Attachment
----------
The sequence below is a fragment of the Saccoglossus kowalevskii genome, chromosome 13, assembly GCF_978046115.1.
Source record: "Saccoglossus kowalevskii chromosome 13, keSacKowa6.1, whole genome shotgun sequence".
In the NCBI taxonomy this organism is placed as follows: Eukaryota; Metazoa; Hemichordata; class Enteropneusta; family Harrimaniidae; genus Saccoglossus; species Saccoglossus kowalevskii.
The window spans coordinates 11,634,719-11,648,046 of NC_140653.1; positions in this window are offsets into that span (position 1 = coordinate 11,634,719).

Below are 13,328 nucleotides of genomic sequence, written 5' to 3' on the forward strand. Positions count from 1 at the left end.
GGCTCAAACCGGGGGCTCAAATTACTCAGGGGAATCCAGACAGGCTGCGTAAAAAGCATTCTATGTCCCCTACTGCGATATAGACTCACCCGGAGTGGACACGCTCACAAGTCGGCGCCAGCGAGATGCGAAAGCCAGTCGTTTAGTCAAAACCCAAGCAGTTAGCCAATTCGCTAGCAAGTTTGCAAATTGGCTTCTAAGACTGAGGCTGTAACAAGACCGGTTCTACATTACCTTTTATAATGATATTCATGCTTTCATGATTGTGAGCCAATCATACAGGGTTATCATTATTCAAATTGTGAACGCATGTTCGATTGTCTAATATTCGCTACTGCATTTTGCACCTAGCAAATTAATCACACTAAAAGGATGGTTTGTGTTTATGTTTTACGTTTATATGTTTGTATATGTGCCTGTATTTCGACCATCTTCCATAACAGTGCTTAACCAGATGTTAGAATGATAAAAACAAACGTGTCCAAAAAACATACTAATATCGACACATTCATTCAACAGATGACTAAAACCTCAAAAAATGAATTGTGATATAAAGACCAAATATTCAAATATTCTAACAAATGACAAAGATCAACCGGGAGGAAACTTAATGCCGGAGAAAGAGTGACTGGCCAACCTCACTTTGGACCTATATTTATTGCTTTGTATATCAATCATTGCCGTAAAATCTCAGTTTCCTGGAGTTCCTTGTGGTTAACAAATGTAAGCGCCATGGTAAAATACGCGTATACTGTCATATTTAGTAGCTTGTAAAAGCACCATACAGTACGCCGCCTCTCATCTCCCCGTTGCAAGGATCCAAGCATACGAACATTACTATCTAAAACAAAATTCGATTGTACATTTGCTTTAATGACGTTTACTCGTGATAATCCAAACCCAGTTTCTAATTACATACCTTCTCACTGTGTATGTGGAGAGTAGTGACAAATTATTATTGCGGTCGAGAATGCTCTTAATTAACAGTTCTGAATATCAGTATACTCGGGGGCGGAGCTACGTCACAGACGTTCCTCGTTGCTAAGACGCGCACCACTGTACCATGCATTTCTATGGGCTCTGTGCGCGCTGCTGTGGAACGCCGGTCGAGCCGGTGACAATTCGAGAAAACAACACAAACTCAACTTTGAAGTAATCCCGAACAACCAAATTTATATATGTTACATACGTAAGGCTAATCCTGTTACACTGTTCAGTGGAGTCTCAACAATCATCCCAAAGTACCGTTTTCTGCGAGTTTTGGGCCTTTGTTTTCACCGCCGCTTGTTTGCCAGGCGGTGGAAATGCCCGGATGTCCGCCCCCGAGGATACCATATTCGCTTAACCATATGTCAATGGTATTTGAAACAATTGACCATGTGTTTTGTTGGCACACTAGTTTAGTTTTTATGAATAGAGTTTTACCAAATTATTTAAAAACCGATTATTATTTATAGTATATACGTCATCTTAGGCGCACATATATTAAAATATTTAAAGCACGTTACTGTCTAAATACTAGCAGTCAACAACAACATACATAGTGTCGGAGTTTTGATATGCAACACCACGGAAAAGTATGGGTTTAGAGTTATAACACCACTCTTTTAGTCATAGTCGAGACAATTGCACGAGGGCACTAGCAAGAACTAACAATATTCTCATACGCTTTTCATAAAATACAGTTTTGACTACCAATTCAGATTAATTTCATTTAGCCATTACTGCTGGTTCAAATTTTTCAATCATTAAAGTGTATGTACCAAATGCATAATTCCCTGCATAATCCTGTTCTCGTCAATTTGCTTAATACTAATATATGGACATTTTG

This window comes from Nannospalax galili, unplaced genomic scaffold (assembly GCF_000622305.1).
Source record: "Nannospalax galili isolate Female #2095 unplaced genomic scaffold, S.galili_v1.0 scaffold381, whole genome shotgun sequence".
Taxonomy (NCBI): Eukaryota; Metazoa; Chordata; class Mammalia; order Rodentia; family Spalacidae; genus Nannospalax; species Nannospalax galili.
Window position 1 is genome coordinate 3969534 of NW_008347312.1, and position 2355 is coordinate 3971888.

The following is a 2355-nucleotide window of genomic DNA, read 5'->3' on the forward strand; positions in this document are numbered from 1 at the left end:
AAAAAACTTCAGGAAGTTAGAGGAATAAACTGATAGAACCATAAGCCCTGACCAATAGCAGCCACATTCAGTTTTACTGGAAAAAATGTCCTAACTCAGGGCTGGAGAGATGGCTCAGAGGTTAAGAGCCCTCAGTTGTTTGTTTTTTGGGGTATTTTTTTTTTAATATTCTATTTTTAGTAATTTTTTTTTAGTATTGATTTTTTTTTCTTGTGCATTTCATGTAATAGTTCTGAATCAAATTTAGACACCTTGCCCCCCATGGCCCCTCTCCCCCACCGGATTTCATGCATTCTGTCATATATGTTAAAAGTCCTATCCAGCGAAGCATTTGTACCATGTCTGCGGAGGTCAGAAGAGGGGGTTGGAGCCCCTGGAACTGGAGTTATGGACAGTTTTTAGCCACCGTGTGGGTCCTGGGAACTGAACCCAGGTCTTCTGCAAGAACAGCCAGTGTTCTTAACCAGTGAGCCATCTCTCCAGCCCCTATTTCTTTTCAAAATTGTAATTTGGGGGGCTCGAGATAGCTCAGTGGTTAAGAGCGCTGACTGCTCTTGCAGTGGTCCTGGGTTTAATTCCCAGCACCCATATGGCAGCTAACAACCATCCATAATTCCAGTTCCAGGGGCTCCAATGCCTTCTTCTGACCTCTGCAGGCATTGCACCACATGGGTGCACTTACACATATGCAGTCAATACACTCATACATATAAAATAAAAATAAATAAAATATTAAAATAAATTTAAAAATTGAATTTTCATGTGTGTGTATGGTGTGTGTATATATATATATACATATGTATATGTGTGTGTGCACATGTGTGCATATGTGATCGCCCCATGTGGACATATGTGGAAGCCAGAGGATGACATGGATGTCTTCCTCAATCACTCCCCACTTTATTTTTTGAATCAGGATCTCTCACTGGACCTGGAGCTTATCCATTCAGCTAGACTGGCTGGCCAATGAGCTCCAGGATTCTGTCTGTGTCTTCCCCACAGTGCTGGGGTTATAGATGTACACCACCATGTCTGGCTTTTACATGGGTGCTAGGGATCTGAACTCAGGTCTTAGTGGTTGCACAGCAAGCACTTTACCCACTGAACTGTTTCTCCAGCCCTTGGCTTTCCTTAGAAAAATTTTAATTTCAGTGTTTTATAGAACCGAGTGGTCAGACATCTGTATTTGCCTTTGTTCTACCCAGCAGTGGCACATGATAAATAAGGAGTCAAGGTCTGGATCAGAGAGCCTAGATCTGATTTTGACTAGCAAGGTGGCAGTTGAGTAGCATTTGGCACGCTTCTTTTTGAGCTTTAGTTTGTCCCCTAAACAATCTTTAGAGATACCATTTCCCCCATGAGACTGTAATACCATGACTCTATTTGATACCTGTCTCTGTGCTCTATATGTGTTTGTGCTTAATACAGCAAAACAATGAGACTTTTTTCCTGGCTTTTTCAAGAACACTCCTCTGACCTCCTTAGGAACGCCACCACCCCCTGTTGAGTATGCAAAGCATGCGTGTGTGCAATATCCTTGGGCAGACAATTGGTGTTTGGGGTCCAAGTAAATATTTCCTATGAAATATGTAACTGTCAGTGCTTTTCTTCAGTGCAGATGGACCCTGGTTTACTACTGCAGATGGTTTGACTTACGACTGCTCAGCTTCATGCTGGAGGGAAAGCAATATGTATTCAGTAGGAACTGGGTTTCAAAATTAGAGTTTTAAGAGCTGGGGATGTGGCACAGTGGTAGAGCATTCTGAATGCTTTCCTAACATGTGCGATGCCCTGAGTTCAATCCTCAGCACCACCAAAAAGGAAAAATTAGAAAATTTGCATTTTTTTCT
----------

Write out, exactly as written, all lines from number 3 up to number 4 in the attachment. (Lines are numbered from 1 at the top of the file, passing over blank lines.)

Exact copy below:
In the NCBI taxonomy this organism is placed as follows: Eukaryota; Metazoa; Hemichordata; class Enteropneusta; family Harrimaniidae; genus Saccoglossus; species Saccoglossus kowalevskii.
The window spans coordinates 11,634,719-11,648,046 of NC_140653.1; positions in this window are offsets into that span (position 1 = coordinate 11,634,719).